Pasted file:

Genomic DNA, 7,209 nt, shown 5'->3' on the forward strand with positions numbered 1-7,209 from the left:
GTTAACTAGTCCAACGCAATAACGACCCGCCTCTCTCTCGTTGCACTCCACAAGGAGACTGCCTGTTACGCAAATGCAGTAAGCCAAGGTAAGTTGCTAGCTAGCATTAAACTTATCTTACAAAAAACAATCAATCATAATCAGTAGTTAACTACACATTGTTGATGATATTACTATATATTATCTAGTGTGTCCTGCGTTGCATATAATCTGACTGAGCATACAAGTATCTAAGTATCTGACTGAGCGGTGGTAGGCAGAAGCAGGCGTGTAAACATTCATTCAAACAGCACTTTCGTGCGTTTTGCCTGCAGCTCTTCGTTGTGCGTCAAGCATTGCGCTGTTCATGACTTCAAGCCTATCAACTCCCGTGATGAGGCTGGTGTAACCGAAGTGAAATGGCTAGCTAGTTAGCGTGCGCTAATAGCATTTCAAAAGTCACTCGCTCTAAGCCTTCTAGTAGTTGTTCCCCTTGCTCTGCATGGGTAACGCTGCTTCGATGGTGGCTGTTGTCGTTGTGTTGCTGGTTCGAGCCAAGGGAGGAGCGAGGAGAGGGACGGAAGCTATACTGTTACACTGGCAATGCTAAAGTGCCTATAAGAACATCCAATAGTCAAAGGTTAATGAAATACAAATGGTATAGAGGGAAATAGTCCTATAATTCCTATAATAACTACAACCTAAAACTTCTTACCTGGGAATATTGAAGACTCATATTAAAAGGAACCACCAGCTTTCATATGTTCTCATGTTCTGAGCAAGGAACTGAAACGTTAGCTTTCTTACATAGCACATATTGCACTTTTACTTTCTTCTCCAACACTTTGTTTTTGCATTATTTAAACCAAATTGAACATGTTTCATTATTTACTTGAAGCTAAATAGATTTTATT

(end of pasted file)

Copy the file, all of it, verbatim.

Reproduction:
Genomic DNA, 7,209 nt, shown 5'->3' on the forward strand with positions numbered 1-7,209 from the left:
GTTAACTAGTCCAACGCAATAACGACCCGCCTCTCTCTCGTTGCACTCCACAAGGAGACTGCCTGTTACGCAAATGCAGTAAGCCAAGGTAAGTTGCTAGCTAGCATTAAACTTATCTTACAAAAAACAATCAATCATAATCAGTAGTTAACTACACATTGTTGATGATATTACTATATATTATCTAGTGTGTCCTGCGTTGCATATAATCTGACTGAGCATACAAGTATCTAAGTATCTGACTGAGCGGTGGTAGGCAGAAGCAGGCGTGTAAACATTCATTCAAACAGCACTTTCGTGCGTTTTGCCTGCAGCTCTTCGTTGTGCGTCAAGCATTGCGCTGTTCATGACTTCAAGCCTATCAACTCCCGTGATGAGGCTGGTGTAACCGAAGTGAAATGGCTAGCTAGTTAGCGTGCGCTAATAGCATTTCAAAAGTCACTCGCTCTAAGCCTTCTAGTAGTTGTTCCCCTTGCTCTGCATGGGTAACGCTGCTTCGATGGTGGCTGTTGTCGTTGTGTTGCTGGTTCGAGCCAAGGGAGGAGCGAGGAGAGGGACGGAAGCTATACTGTTACACTGGCAATGCTAAAGTGCCTATAAGAACATCCAATAGTCAAAGGTTAATGAAATACAAATGGTATAGAGGGAAATAGTCCTATAATTCCTATAATAACTACAACCTAAAACTTCTTACCTGGGAATATTGAAGACTCATATTAAAAGGAACCACCAGCTTTCATATGTTCTCATGTTCTGAGCAAGGAACTGAAACGTTAGCTTTCTTACATAGCACATATTGCACTTTTACTTTCTTCTCCAACACTTTGTTTTTGCATTATTTAAACCAAATTGAACATGTTTCATTATTTACTTGAAGCTAAATAGATTTTATT